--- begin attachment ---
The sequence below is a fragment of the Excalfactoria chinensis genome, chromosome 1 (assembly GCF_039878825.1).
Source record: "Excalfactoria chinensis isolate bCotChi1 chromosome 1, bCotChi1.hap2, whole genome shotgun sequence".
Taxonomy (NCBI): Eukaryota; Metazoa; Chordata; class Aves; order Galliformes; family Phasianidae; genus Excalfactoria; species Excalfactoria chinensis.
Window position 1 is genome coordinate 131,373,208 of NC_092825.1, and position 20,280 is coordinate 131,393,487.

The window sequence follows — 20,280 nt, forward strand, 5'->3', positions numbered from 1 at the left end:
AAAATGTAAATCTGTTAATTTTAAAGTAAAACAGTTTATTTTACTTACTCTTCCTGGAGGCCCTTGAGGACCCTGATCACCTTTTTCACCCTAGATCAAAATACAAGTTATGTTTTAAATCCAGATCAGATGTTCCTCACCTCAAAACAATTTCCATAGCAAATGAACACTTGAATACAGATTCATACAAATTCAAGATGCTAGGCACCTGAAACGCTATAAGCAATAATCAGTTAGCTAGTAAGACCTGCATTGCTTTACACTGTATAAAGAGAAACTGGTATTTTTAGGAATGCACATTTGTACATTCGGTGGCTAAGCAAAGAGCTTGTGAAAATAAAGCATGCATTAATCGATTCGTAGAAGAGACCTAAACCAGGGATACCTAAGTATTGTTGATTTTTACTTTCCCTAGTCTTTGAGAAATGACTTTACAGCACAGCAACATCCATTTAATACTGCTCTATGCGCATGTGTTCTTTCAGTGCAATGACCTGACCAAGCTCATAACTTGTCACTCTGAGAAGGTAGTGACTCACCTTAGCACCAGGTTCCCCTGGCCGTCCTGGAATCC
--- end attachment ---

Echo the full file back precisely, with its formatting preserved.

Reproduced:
The sequence below is a fragment of the Excalfactoria chinensis genome, chromosome 1 (assembly GCF_039878825.1).
Source record: "Excalfactoria chinensis isolate bCotChi1 chromosome 1, bCotChi1.hap2, whole genome shotgun sequence".
Taxonomy (NCBI): Eukaryota; Metazoa; Chordata; class Aves; order Galliformes; family Phasianidae; genus Excalfactoria; species Excalfactoria chinensis.
Window position 1 is genome coordinate 131,373,208 of NC_092825.1, and position 20,280 is coordinate 131,393,487.

The window sequence follows — 20,280 nt, forward strand, 5'->3', positions numbered from 1 at the left end:
AAAATGTAAATCTGTTAATTTTAAAGTAAAACAGTTTATTTTACTTACTCTTCCTGGAGGCCCTTGAGGACCCTGATCACCTTTTTCACCCTAGATCAAAATACAAGTTATGTTTTAAATCCAGATCAGATGTTCCTCACCTCAAAACAATTTCCATAGCAAATGAACACTTGAATACAGATTCATACAAATTCAAGATGCTAGGCACCTGAAACGCTATAAGCAATAATCAGTTAGCTAGTAAGACCTGCATTGCTTTACACTGTATAAAGAGAAACTGGTATTTTTAGGAATGCACATTTGTACATTCGGTGGCTAAGCAAAGAGCTTGTGAAAATAAAGCATGCATTAATCGATTCGTAGAAGAGACCTAAACCAGGGATACCTAAGTATTGTTGATTTTTACTTTCCCTAGTCTTTGAGAAATGACTTTACAGCACAGCAACATCCATTTAATACTGCTCTATGCGCATGTGTTCTTTCAGTGCAATGACCTGACCAAGCTCATAACTTGTCACTCTGAGAAGGTAGTGACTCACCTTAGCACCAGGTTCCCCTGGCCGTCCTGGAATCC